Beryl came forward hurriedly with a nervous manner Lady Sellingworth had never noticed in her before. Her face was very pale. There were dark rings under her eyes. She looked apprehensive, distracted even.

"Do forgive me for bursting in on you like this at such an hour!"

"Of course!"

She took Beryl's hand. It was hot, and clasped hers with a closeness that was almost violent.

"What is it? Is anything the matter?"

"I want your advice. I don't-I don't quite know what to do. You see, there's nobody but you I can come to. I know I have no right-I have no claim upon you. You have been so good to me already. No other woman would have done what you have done. But you see, I promised never to-I can't speak to anyone else. I might have gone to Dick Garstin perhaps. . . . I don't know! But as it is I can't speak to a soul but you."

"Is it something about that man?"

"Yes. I'm afraid of him."

"Why?"

"I'm sure he doesn't mean to-I'm sure he won't give me up easily. I know he won't!"

"Sit down, Beryl."

"Yes-may I?"

"Have you seen him?"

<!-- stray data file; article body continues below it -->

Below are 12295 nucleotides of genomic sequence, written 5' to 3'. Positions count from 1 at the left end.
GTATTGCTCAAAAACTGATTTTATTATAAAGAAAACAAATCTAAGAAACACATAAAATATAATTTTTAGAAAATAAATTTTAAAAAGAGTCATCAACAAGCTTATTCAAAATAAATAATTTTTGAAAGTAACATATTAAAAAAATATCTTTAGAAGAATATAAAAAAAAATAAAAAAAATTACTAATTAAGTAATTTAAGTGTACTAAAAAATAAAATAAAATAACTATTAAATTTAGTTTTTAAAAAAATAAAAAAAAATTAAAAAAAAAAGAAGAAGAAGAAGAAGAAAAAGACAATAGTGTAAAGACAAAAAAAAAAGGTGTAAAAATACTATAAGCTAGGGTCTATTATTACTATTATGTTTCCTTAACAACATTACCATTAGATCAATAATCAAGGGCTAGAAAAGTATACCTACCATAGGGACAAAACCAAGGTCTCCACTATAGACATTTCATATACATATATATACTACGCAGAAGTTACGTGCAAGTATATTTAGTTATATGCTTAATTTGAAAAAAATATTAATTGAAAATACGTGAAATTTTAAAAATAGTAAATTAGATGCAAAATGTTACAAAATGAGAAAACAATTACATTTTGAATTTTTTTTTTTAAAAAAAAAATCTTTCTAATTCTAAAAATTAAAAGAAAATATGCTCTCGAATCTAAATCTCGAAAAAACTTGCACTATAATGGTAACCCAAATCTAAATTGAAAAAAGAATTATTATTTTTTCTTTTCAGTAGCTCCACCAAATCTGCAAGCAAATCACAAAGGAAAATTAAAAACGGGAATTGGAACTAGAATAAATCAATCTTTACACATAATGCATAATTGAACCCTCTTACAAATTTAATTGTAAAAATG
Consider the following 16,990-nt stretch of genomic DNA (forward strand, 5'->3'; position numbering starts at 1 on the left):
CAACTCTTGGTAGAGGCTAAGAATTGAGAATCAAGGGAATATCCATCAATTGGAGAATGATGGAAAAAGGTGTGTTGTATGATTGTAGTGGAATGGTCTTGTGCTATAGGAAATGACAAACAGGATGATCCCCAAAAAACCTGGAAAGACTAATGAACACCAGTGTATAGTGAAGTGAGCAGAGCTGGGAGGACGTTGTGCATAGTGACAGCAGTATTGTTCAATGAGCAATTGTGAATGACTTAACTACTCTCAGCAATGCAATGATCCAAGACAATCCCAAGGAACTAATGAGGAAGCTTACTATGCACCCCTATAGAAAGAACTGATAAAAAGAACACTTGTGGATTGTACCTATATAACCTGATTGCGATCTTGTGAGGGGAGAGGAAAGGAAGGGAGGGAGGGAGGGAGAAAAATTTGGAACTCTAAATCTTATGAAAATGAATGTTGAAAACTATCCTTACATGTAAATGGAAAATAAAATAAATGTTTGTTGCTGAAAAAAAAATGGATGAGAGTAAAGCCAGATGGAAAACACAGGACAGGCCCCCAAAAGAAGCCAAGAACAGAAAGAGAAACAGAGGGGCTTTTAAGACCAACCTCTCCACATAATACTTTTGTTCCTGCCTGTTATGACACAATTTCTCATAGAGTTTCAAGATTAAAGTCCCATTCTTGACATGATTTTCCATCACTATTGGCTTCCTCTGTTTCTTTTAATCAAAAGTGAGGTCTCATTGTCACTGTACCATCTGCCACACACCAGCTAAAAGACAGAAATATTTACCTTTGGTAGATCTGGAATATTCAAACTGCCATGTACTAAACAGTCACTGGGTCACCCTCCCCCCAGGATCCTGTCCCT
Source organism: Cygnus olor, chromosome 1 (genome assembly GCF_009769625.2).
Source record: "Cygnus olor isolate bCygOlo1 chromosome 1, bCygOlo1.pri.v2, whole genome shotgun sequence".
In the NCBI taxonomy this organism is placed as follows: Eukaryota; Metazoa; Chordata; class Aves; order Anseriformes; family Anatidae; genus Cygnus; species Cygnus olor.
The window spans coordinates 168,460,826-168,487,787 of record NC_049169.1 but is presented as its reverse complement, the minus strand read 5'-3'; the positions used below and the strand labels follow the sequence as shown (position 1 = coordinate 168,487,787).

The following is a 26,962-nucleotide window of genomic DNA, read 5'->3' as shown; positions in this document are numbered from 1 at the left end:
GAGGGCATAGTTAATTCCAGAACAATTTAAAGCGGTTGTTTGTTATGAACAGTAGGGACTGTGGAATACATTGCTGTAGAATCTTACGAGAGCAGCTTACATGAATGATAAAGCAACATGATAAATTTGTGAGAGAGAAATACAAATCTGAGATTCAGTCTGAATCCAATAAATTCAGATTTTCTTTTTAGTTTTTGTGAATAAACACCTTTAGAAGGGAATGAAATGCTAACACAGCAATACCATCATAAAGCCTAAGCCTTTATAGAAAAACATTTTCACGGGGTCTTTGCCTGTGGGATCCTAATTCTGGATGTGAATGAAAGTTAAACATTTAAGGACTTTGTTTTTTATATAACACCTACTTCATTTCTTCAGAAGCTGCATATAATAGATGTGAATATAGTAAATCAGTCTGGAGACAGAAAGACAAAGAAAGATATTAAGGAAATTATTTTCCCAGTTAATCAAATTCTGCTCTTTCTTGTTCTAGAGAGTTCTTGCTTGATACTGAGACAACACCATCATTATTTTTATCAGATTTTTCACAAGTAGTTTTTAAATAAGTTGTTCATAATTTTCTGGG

"Oh, no-no!"

"Has he written?"

"Yes. And he has called to-day. Last night directly I got back to the hotel I gave orders at the bureau that if he called they were to say 'not at home.'"

"Well then-"

"But he got in!"

"How could he?"

"When they said I was out he asked for Fanny-Fanny Cronin, my companion. He sent up his card to her, and as I hadn't spoken to her-you know I promised not to say anything-she told them to let him come up. She likes him!"

"And were you in the hotel?"

"No, thank God I was really out. But I came back while he was still there."

"Then-"

"No, I didn't see him, as I told you. When I was just going up in the lift, something-it was almost like second sight, I think-prompted me to go to the bureau and ask if anyone was in our rooms. And they told me he was with Fanny, had been with her for over an hour."